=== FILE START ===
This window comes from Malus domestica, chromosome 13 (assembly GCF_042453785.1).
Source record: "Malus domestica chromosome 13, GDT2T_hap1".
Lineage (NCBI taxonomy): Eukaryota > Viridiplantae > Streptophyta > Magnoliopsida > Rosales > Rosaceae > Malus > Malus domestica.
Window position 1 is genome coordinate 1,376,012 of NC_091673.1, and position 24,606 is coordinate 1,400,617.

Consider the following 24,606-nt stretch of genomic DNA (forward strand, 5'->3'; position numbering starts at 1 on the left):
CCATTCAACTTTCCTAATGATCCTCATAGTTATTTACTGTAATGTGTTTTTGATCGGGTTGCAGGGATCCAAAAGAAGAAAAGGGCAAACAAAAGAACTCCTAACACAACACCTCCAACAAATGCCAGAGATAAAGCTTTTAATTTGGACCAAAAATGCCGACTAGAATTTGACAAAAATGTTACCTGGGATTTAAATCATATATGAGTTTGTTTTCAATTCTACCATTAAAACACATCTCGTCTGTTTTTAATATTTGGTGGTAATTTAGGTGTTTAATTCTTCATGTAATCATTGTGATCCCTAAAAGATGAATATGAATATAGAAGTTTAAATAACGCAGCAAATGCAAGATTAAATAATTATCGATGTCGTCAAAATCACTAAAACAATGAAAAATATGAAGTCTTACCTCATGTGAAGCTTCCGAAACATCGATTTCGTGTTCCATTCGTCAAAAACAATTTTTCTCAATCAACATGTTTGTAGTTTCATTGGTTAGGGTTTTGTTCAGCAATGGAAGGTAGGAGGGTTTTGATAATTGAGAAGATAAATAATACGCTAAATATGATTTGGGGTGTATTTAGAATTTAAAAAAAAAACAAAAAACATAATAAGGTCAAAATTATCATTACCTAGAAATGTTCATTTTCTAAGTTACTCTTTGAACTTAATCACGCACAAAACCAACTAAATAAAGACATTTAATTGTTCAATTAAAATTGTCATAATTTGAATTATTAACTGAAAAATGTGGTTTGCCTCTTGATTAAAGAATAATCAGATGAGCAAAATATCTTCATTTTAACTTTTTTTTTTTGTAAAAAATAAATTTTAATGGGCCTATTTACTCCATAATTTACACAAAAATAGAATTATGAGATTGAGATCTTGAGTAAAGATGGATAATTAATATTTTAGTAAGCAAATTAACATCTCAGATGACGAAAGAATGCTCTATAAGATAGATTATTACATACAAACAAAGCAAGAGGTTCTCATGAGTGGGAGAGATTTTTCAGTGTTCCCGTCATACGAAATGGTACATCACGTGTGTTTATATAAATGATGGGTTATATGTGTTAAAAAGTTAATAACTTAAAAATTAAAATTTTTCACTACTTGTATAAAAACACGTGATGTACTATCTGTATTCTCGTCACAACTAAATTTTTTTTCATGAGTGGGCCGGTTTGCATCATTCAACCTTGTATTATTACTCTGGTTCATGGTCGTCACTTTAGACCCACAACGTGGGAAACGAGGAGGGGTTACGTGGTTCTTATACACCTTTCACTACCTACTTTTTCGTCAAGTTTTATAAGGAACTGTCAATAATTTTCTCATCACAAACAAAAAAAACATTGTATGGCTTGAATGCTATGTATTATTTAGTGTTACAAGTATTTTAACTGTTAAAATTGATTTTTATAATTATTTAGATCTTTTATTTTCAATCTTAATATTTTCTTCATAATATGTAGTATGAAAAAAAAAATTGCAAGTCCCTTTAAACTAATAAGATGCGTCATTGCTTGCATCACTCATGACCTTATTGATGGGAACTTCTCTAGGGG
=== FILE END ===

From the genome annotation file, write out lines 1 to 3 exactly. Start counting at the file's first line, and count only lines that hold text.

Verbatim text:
This window comes from Malus domestica, chromosome 13 (assembly GCF_042453785.1).
Source record: "Malus domestica chromosome 13, GDT2T_hap1".
Lineage (NCBI taxonomy): Eukaryota > Viridiplantae > Streptophyta > Magnoliopsida > Rosales > Rosaceae > Malus > Malus domestica.